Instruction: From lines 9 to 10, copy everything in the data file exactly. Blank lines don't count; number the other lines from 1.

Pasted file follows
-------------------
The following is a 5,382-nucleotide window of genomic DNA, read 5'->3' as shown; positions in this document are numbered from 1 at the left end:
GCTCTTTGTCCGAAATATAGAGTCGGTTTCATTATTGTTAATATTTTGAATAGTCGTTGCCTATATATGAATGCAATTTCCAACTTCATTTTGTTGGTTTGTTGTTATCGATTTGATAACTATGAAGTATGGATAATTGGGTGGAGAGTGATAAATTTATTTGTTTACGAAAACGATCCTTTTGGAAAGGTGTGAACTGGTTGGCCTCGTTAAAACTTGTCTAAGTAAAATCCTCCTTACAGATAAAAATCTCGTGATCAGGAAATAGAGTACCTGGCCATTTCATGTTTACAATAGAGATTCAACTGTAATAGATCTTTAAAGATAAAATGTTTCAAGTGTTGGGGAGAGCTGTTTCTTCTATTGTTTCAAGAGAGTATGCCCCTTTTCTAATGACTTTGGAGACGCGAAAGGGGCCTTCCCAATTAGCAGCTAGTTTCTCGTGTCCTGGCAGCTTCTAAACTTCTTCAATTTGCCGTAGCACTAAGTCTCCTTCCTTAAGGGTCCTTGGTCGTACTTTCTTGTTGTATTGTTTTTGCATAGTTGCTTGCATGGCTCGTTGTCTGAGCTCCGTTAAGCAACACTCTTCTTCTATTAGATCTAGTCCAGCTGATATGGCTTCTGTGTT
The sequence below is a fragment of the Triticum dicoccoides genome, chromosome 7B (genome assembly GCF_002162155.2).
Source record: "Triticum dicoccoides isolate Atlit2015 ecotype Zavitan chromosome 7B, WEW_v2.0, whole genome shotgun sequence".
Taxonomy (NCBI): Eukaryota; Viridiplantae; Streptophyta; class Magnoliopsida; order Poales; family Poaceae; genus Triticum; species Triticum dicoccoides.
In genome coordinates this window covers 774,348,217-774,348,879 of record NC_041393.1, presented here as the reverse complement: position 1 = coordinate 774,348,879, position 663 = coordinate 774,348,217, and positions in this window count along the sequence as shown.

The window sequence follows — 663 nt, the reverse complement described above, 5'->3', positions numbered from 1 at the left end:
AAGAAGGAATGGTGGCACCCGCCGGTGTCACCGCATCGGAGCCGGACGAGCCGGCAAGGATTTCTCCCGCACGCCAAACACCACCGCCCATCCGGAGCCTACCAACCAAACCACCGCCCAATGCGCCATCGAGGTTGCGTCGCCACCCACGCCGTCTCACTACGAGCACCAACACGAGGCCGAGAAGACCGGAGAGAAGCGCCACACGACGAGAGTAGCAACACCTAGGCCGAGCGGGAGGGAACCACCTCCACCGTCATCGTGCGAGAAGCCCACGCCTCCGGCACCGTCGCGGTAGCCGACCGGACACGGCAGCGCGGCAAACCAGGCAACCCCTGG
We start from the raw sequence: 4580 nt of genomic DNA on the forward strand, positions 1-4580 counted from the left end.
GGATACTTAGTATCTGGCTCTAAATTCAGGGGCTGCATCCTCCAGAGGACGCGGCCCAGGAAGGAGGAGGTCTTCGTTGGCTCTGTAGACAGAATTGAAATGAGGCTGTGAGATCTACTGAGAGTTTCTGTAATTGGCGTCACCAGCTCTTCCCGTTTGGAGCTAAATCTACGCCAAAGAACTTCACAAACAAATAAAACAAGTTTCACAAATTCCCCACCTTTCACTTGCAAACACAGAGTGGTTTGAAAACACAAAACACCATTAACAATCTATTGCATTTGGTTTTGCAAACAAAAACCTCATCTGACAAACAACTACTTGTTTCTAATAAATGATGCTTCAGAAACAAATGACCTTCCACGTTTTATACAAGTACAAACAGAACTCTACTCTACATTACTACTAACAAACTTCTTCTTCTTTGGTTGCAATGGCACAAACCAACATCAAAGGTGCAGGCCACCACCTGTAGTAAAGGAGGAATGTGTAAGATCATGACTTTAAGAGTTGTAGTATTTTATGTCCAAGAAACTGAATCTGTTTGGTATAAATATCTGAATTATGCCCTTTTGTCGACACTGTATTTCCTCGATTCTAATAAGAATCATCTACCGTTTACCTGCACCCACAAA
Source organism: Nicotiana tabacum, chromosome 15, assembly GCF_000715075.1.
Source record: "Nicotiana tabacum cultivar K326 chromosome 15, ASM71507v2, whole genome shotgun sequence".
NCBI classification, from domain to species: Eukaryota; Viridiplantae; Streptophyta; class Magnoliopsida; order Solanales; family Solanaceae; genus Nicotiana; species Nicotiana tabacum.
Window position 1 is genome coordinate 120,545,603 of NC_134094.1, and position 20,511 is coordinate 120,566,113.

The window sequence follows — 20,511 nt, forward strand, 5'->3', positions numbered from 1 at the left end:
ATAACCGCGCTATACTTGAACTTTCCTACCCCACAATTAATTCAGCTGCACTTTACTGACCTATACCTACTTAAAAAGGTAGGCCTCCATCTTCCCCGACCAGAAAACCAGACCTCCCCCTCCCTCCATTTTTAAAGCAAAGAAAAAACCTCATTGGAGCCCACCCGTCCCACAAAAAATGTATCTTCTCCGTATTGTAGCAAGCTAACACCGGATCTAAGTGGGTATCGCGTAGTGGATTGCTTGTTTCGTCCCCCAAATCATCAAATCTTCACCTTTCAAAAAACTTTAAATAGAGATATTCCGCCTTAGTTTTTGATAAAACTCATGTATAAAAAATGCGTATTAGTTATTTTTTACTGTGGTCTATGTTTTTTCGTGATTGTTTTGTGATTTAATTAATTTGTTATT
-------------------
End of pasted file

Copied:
We start from the raw sequence: 4580 nt of genomic DNA on the forward strand, positions 1-4580 counted from the left end.
GGATACTTAGTATCTGGCTCTAAATTCAGGGGCTGCATCCTCCAGAGGACGCGGCCCAGGAAGGAGGAGGTCTTCGTTGGCTCTGTAGACAGAATTGAAATGAGGCTGTGAGATCTACTGAGAGTTTCTGTAATTGGCGTCACCAGCTCTTCCCGTTTGGAGCTAAATCTACGCCAAAGAACTTCACAAACAAATAAAACAAGTTTCACAAATTCCCCACCTTTCACTTGCAAACACAGAGTGGTTTGAAAACACAAAACACCATTAACAATCTATTGCATTTGGTTTTGCAAACAAAAACCTCATCTGACAAACAACTACTTGTTTCTAATAAATGATGCTTCAGAAACAAATGACCTTCCACGTTTTATACAAGTACAAACAGAACTCTACTCTACATTACTACTAACAAACTTCTTCTTCTTTGGTTGCAATGGCACAAACCAACATCAAAGGTGCAGGCCACCACCTGTAGTAAAGGAGGAATGTGTAAGATCATGACTTTAAGAGTTGTAGTATTTTATGTCCAAGAAACTGAATCTGTTTGGTATAAATATCTGAATTATGCCCTTTTGTCGACACTGTATTTCCTCGATTCTAATAAGAATCATCTACCGTTTACCTGCACCCACAAA